COVID-19 pandemic and subsequent lockdown has reduced business activity in Uganda by more than 50 percentage points, a report by the Economic Policy Research Centre (EPRC)’s business climate index (BCI) has revealed.
According to the report, sectoral analysis shows that businesses in agriculture experienced the largest decline in business activity with 76% of the firms reporting severe decline and 12% reporting moderate decline.
“This could be largely attributed to COVID-19 containment measures such as transport restrictions, quarantine, social distancing and ban on weekly markets, which have hindered farmers’ access to input and output markets, thus undermining their productive capacities,” the report reads in part.
It adds that Micro and small businesses reported experiencing a larger decline in businesses activity compared to medium and large firms.
“This is not surprising since most of the micro and small businesses halted operation due to inability to implement Standard Operating Procedures (SOPs) such as the provision of on-site accommodation for employees. In addition, employees of SMEs use public transport—which was banned on 25th March 2020,” the report says.
In terms of regions, businesses from the western and northern region report experiencing the largest decline in business activity, while the central region experienced the least decline in business activity followed by Kampala. Specifically, 26% of businesses in central region and 16% in Kampala reported an initial increase in business activity, most of which are in trade, and industry sub sectors.
Access to raw materials/input
The report reveals that COVID-19 pandemic has severely affected access to inputs used by micro and small businesses particularly in manufacturing and service sectors.
“Whereas majority of the small, medium, and large businesses reported moderate reduction in access to inputs, the highest percentage of micro business (38%) reported no access to inputs at all, while 36% reported severe decline,” the report reads.
Similarly, it adds 49% of the small businesses reported severe reduction or no access to inputs at all.
Regarding sectors, a high percentage of businesses in the manufacturing sector reportedly experienced severe reduction (26%) or no access at all (24%) compared to other sectors.
“This could be attributed to disruption in supply chains due to factory closures in China and other main suppliers of intermediate inputs for many manufacturers in Uganda. Businesses in Kampala and the central region have only experienced moderate reduction in input access while businesses in other regions reported to have experienced severe reduction in access to inputs. Majority of the service sector businesses that experienced severe reduction in inputs/raw material are in trade,” says the report.
It further reveals that approximately half of the businesses in the country have experienced decline in demand for their goods by more than 50%.
“Eight out of every ten businesses (83%) reported having experienced decline in demand for its products, with 49.4% reporting severe (more than 50%) decline. Meanwhile, 33.3% of the surveyed businesses reported moderate (less than 50%) decline,” the report says.
It adds: “Higher percentage of the businesses in agriculture experienced severe decline in demand (71%) compared to other sectors. This could be attributed to loss of income-earning opportunities leading to decline in consumption of agricultural products since their demand is more income elastic.”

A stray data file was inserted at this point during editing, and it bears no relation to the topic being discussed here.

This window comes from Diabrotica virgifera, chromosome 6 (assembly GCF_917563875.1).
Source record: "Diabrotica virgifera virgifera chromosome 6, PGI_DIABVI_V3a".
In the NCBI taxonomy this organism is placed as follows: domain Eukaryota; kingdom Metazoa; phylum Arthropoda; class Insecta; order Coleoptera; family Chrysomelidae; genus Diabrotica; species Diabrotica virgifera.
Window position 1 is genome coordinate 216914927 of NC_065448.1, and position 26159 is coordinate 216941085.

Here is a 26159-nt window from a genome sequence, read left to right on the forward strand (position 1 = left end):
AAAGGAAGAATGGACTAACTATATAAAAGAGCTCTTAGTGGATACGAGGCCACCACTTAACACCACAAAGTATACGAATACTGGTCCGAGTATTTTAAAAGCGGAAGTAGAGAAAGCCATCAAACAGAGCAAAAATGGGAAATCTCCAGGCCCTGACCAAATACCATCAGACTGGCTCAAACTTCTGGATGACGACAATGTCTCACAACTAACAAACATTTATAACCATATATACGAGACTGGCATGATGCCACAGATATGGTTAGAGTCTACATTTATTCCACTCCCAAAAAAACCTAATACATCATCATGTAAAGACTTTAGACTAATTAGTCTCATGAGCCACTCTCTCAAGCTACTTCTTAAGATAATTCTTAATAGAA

In addition, risk aversion, due to fear of contamination, has reduced visits to food markets that were allowed operate. Also, the restrictions on vehicle movements reduced purchases by the urban middle class. Furthermore, the closure of institutions such as schools and hotels has highly contributed to decline in demand in the agricultural food stuffs.
“In response, consumers have stocked dry rations, which has reduced demand for other fresh agricultural produce,” the report says.
In the event that COVID-19 persists for the next six month, about 3.8 million workers would lose their jobs temporarily while 0.6 million (625,957) would lose their employment permanently, the report says.
Projection based on the national estimates for employment, currently at 9 million (Uganda Bureau of Statistics, 2018) such layoff would constitute a reduction of 42% in temporary employment and 7% permanent employment.
“Over 75% of employees projected to lose their jobs permanently are from the service sector. This is highly expected since most of the services in Uganda involve face-to-face interaction which contravenes the social distancing requirement. We also note that over 80% of workers predicted to permanently lose their jobs are from Kampala whereas in other regions there might not be permanent lay-off,” the report says.
The report says majority of micro and small businesses would exit business in 1 to 3 months in the event the current situation persist.
“Overall, 21.6% of the businesses would close in 1 to 3 months while 20% would close in a space of 3 to 6 months. Majority of these however are micro (83%) and small (53%) businesses,” the report says.
On the other hand, it adds, majority of the medium and large firms do not foresee closure.
“Therefore, micro and small firms are more susceptible to the risk presented by COVID-19 than medium and large firms. Sectoral analysis reveals slightly higher resilience among agriculture and manufacturing firms compared to service sector firms,” the report says, adding that businesses in the western region are more susceptible to risk of COVID-19, with 55% predicting closure in 1 to 3 months.